I will end by saying that it is ridiculous for people who are sticking up for CSW to try to throw Cab, DMA, Conrad, and other schools under the bus in the same breath. People like me who are against CSW’s enrollment processes are well aware of which other schools have equally, if not more, discriminatory practices. (Although in my opinion, DMA should not even be a part of this conversation because that is a VERY different situation as a military-focused program has a whole other set of rules and regulations that I would imagine are very similar to the actual military.) We know Cab and other schools are discriminatory as well, but it is interesting for pro-CSW people to point that out – FYI, it doesn’t help your case.

All I can say is thank you to Education Opinions for pointing out brilliantly what the reality of CSW’s enrollment really is.

Charter School of Wilmington Story Still Has Many Questions About Due Process And Discrimination Left Unanswered

CSWStudent just wrote a comment on the CSW story that really showed me a different picture of the school:

Some important things that this article ignores.

Firstly, the description of the distribution of ethnicity at Charter vs. the demographic of Wilmington, DE. The Charter School of Wilmington conducts its admittance based on an entrance exam. This exam is open to everyone, including the entire eight grade population of Wilmington. As a current student at CSW, it is to the best of my knowledge that there is a very slim number of the city of Wilmington residents that even apply to the school. This could likely be because students in the city may not feel like they have received an education that adequately prepares them for the rigor of CSW, which presents a new problem entirely. The education of Wilmington during the middle school years needs to be boosted and improved to a level where the students from that demographic can excel in the environment that CSW supports.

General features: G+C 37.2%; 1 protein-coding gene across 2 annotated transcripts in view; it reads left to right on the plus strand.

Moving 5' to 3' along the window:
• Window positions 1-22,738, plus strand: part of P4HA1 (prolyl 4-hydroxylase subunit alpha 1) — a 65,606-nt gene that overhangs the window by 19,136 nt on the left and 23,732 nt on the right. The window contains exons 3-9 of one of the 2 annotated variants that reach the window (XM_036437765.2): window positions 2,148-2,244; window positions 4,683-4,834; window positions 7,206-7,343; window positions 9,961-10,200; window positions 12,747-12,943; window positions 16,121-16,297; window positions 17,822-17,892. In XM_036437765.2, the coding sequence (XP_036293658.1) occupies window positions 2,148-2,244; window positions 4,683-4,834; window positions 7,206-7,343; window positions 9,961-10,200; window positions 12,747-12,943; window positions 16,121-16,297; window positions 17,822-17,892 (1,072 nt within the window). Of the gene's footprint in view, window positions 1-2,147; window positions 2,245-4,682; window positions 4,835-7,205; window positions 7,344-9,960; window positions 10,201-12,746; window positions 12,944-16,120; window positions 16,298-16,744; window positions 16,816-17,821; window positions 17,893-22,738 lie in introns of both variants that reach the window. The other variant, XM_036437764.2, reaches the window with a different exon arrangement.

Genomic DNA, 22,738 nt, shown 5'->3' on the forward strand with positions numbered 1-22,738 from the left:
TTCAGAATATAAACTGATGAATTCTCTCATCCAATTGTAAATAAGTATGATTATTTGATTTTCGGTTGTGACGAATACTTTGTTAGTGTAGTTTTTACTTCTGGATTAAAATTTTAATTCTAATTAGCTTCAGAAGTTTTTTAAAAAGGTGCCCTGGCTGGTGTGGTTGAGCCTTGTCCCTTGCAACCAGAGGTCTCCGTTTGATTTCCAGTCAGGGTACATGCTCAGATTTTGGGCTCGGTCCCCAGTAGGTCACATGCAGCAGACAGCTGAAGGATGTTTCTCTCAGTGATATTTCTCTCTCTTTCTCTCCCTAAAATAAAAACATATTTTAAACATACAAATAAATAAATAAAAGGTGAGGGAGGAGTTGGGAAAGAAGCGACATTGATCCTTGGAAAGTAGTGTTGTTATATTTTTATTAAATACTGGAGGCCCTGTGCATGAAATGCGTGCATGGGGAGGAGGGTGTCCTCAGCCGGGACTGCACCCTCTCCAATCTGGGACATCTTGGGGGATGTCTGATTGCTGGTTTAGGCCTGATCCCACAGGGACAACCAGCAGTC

CSW is not a school for everyone. What makes it so special to me is the drive and motivation that every student there possesses. I am one of four kids from my middle school that was accepted at CSW. We applied, were accepted, and excel because we take the extra step, we attend seminars, we do extracurriculars. It has nothing to do with discrimination. If you meet the standards of the school, you have as good a chance as ANYONE else to get in.

Similar to the student in this article, I am not the general mold that you describe. I live out of the Red Clay School District, I don’t “comb my hair to the side”, and I take the bus every day as a senior (I would love a pick-up truck). I know the student who this article is mentioning, and I disagree in describing him as a minority who doesn’t fit in. I personally like him, and he has always been a popular, well known member of the community.